BROOME COUNTY (WBNG) — Local law enforcement is warning parents about hidden drug deals happening on social media.
Apps like Snapchat make it easy for people to remain anonymous and set up transactions without getting caught.
12 News’ Chloe Vincente even searched the app, and what she found was shocking. The first video on the app’s public map showed a person using drugs just miles from our station.
Johnson City Police Chief Brent Dodge said, “We’ve definitely seen evidence of drug dealers using social media trying to advertise their product.”
Snapchat allows you to share pictures, videos and messages with your friends. Law enforcement says its also become a popular way for young people to to buy and sell drugs.
“Anyone who has access to these applications can get access to drugs,” said Broome County Sheriff’s Office Detective Matt Barcak.
You can make an account on Snapchat anonymously using any name. Detectives warn the secrecy, is part of the danger.
“We’re going to be seeing people younger and younger having access to marijuana and other drugs doing it anonymously and in a way that’s difficult for parents and law enforcement to track,” said Barcak.
He said Snapchat is appealing for those looking to deal drugs because the messages disappear within seconds of sending them. Or so they think.
“There are methods that law enforcement can use to retrieve those messages,” Barcak explained. “We can work directly with Snapchat and there’s other methods we can use to pull information out of cell phones and other devices.” Oftentimes, however, detectives don’t even have to work that hard to find evidence of drug activity.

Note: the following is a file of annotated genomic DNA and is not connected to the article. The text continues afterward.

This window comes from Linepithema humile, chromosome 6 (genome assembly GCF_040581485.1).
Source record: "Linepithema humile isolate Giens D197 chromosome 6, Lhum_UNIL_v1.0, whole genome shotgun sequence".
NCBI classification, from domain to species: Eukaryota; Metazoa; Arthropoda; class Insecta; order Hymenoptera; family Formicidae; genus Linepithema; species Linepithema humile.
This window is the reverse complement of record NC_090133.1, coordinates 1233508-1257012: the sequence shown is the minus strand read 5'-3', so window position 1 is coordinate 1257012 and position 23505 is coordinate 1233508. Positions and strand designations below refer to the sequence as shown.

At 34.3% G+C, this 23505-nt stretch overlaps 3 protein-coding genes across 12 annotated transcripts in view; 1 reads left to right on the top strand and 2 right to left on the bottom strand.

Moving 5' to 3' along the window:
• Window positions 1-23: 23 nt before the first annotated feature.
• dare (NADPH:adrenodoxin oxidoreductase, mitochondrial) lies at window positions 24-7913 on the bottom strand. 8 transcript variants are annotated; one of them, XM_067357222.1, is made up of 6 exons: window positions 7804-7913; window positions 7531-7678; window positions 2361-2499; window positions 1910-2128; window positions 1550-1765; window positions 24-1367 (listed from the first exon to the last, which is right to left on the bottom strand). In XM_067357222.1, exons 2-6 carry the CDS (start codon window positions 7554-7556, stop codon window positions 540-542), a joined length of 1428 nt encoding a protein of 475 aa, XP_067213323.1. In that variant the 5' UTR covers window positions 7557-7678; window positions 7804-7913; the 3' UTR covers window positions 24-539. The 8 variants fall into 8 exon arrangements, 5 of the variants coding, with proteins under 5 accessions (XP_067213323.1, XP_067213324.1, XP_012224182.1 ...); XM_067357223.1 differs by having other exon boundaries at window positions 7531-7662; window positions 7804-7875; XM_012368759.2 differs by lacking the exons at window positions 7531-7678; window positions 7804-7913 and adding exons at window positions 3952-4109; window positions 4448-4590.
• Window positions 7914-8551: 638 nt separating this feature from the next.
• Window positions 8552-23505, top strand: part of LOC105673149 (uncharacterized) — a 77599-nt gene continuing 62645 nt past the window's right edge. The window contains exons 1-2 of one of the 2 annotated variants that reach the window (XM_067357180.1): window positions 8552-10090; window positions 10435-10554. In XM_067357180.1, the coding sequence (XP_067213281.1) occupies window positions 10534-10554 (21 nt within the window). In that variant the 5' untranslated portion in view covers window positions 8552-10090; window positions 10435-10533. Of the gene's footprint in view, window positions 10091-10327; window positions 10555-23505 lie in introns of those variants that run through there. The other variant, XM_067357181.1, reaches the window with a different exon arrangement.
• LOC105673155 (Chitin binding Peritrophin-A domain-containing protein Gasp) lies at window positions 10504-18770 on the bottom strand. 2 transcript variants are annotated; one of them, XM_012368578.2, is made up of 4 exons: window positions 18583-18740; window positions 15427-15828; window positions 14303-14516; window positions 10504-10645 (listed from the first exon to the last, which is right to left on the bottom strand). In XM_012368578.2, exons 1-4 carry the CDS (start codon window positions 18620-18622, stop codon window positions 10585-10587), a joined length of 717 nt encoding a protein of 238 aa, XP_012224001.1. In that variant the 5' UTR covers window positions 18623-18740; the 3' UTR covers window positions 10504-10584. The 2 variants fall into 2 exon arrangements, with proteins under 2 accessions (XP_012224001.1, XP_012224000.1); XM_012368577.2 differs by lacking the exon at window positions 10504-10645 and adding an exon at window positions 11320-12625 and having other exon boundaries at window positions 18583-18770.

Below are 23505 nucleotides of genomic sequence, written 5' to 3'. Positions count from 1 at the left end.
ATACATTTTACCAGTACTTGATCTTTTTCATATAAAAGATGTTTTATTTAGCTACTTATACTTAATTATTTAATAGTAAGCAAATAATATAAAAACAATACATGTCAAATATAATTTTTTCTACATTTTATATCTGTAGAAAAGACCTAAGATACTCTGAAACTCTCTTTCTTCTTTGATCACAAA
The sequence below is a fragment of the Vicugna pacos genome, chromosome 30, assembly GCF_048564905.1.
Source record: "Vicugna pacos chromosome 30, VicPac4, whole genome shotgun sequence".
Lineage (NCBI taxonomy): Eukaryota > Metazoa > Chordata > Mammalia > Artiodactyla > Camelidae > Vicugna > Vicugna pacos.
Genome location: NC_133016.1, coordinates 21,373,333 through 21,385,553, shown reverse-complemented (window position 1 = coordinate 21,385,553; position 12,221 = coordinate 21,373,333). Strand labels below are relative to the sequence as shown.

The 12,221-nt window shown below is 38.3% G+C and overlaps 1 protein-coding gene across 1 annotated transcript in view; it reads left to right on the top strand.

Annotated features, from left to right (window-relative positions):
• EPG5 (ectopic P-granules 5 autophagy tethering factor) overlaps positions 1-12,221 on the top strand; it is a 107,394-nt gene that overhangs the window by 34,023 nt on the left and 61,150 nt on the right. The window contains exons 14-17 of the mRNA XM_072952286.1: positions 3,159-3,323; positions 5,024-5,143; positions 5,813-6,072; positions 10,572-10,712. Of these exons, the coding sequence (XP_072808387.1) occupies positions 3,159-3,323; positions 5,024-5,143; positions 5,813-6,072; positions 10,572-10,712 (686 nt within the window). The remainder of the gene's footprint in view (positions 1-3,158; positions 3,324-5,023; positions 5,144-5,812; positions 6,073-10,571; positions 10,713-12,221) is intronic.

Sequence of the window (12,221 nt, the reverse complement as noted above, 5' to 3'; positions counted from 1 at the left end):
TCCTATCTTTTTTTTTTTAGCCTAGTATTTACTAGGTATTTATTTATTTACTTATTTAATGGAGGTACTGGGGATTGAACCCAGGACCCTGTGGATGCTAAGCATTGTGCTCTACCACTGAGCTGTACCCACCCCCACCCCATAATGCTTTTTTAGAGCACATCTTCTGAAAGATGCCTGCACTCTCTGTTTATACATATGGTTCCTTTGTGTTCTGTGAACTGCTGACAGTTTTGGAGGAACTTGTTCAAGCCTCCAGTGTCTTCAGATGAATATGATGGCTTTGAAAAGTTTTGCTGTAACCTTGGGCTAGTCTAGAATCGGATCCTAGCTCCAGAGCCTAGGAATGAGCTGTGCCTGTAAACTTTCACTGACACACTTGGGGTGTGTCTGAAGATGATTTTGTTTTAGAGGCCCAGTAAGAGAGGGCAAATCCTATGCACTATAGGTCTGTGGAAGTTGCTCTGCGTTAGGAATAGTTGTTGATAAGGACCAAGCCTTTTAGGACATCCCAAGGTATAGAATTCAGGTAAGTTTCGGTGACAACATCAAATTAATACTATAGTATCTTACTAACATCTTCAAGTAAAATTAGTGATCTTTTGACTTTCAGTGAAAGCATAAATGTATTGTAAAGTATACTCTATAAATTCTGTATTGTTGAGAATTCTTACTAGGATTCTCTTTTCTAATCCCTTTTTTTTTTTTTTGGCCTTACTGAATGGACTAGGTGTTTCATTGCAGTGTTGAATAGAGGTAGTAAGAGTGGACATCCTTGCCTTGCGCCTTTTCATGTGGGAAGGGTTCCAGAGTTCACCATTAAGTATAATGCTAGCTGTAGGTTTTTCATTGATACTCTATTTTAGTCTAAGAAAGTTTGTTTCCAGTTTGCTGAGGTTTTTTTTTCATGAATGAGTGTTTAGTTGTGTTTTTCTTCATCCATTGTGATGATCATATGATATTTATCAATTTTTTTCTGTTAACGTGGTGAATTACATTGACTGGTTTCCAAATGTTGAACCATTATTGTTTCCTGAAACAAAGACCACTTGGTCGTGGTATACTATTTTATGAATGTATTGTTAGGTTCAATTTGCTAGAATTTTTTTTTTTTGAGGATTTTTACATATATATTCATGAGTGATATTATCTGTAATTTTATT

Many of the stories on Snapchat posted by users can be seen by anyone in the area. “From our investigations watching Snapchat stories that are shared publicly in known drug areas primarily we’re seeing marijuana and the type of designer drugs that were seeing on college campuses,” said Barcak.
Using Snapchat’s map feature anyone can view public pictures and videos posted by users. Detectives can use that to see where posts involving drugs are showing up often, and because there’s an almost exact location it could take them right to the scene of the crime.
It’s not just the dangers of drug activity, however, that police are worried about. Chief Dodge said these digital drug deals pose a serious safety concern for young adults.
“They have to be very cautious they never know what exactly they’re getting into they may think they’re setting up a quick and easy drug transaction but it could be someone very well laying a trap for them and there could be great harm,” Dodge explained. And that’s not uncommon. “We term them drug deals gone bad and we see them time and time again,” he said.
We reached out to Snapchat the company said it has a trust and safety team and when users violate rules the offending content is removed and their account will be terminated. A spokesperson said, “There is no place for selling drugs on Snapchat. We encourage anyone who sees something like this anywhere to always report it.”